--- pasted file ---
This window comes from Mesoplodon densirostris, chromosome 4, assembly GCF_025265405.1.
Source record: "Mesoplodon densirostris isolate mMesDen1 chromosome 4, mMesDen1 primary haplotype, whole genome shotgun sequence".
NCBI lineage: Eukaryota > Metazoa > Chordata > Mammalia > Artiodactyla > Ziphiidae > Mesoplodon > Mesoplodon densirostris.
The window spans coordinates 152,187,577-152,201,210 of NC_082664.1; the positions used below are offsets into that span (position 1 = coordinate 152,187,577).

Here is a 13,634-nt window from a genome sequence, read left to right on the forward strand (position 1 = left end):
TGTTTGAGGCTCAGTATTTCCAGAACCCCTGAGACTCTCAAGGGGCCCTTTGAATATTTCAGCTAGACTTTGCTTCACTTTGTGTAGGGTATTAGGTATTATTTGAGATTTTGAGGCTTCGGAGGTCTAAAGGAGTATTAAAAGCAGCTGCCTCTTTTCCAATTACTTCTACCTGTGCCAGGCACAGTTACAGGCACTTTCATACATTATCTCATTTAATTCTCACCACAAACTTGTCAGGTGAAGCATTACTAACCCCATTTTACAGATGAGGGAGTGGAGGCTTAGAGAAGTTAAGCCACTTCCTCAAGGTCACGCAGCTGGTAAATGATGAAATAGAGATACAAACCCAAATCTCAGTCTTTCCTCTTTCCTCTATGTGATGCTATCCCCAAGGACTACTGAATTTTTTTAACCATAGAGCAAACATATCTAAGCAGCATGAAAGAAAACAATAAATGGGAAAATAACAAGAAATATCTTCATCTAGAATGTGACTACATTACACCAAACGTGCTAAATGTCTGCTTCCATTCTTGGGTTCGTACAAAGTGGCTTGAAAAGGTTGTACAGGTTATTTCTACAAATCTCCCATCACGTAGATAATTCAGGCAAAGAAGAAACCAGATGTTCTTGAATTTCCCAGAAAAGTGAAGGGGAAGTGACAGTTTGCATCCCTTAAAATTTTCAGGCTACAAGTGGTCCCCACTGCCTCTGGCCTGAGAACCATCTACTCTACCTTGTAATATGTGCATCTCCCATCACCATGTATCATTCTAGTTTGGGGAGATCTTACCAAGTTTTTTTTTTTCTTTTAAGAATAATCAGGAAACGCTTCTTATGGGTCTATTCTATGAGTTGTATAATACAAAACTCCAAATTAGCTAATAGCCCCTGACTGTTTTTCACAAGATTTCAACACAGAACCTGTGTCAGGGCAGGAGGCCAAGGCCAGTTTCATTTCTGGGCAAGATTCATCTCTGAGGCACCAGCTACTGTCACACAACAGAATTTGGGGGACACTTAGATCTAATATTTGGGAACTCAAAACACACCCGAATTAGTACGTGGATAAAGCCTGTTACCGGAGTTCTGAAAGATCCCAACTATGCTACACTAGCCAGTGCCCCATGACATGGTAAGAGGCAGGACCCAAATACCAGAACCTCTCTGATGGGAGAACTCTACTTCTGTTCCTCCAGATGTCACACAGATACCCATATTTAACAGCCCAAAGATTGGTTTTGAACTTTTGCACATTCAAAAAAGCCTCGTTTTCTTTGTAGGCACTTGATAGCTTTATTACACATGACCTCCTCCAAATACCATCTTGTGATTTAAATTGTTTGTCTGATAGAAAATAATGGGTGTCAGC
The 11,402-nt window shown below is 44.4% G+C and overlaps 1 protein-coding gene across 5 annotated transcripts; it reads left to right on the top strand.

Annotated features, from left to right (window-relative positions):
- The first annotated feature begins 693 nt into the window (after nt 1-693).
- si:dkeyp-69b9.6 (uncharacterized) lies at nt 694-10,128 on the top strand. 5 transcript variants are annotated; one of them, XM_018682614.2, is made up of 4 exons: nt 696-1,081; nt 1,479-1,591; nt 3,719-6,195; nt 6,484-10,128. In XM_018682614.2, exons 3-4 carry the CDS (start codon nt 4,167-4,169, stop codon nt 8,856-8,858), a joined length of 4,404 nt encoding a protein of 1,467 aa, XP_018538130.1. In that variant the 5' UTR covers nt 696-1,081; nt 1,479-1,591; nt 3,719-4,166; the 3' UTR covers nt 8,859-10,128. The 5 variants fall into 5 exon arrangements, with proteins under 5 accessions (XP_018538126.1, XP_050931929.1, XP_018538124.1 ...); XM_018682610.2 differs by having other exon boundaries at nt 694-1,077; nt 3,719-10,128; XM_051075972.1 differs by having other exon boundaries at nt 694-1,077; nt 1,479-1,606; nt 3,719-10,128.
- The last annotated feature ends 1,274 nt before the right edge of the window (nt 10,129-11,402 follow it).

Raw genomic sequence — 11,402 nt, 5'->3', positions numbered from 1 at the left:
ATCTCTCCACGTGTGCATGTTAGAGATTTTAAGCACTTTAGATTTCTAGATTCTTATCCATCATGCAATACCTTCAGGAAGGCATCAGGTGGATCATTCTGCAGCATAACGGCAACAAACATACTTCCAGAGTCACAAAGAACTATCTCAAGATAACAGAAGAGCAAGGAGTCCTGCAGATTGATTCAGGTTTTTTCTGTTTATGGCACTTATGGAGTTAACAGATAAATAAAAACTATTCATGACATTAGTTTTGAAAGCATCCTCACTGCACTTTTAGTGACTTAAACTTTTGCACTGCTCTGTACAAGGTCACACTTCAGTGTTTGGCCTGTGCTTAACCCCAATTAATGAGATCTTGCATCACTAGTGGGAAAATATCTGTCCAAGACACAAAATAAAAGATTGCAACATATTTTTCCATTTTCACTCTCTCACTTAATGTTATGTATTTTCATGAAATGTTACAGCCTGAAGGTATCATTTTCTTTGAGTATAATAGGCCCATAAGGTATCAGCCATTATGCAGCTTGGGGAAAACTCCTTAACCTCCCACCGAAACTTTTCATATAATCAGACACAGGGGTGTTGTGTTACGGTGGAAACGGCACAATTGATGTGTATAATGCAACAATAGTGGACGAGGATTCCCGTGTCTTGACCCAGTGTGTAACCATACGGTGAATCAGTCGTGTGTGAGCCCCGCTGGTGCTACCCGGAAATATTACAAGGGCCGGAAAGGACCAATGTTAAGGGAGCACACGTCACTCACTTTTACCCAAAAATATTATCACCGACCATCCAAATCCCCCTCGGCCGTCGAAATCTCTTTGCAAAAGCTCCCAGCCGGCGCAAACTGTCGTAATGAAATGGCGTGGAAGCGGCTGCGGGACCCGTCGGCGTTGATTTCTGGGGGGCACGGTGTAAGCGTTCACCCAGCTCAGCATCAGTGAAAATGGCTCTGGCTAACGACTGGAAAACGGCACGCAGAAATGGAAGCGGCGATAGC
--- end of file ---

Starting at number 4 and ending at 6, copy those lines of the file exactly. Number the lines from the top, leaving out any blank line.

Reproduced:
The window spans coordinates 152,187,577-152,201,210 of NC_082664.1; the positions used below are offsets into that span (position 1 = coordinate 152,187,577).

Here is a 13,634-nt window from a genome sequence, read left to right on the forward strand (position 1 = left end):
TGTTTGAGGCTCAGTATTTCCAGAACCCCTGAGACTCTCAAGGGGCCCTTTGAATATTTCAGCTAGACTTTGCTTCACTTTGTGTAGGGTATTAGGTATTATTTGAGATTTTGAGGCTTCGGAGGTCTAAAGGAGTATTAAAAGCAGCTGCCTCTTTTCCAATTACTTCTACCTGTGCCAGGCACAGTTACAGGCACTTTCATACATTATCTCATTTAATTCTCACCACAAACTTGTCAGGTGAAGCATTACTAACCCCATTTTACAGATGAGGGAGTGGAGGCTTAGAGAAGTTAAGCCACTTCCTCAAGGTCACGCAGCTGGTAAATGATGAAATAGAGATACAAACCCAAATCTCAGTCTTTCCTCTTTCCTCTATGTGATGCTATCCCCAAGGACTACTGAATTTTTTTAACCATAGAGCAAACATATCTAAGCAGCATGAAAGAAAACAATAAATGGGAAAATAACAAGAAATATCTTCATCTAGAATGTGACTACATTACACCAAACGTGCTAAATGTCTGCTTCCATTCTTGGGTTCGTACAAAGTGGCTTGAAAAGGTTGTACAGGTTATTTCTACAAATCTCCCATCACGTAGATAATTCAGGCAAAGAAGAAACCAGATGTTCTTGAATTTCCCAGAAAAGTGAAGGGGAAGTGACAGTTTGCATCCCTTAAAATTTTCAGGCTACAAGTGGTCCCCACTGCCTCTGGCCTGAGAACCATCTACTCTACCTTGTAATATGTGCATCTCCCATCACCATGTATCATTCTAGTTTGGGGAGATCTTACCAAGTTTTTTTTTTTCTTTTAAGAATAATCAGGAAACGCTTCTTATGGGTCTATTCTATGAGTTGTATAATACAAAACTCCAAATTAGCTAATAGCCCCTGACTGTTTTTCACAAGATTTCAACACAGAACCTGTGTCAGGGCAGGAGGCCAAGGCCAGTTTCATTTCTGGGCAAGATTCATCTCTGAGGCACCAGCTACTGTCACACAACAGAATTTGGGGGACACTTAGATCTAATATTTGGGAACTCAAAACACACCCGAATTAGTACGTGGATAAAGCCTGTTACCGGAGTTCTGAAAGATCCCAACTATGCTACACTAGCCAGTGCCCCATGACATGGTAAGAGGCAGGACCCAAATACCAGAACCTCTCTGATGGGAGAACTCTACTTCTGTTCCTCCAGATGTCACACAGATACCCATATTTAACAGCCCAAAGATTGGTTTTGAACTTTTGCACATTCAAAAAAGCCTCGTTTTCTTTGTAGGCACTTGATAGCTTTATTACACATGACCTCCTCCAAATACCATCTTGTGATTTAAATTGTTTGTCTGATAGAAAATAATGGGTGTCAGC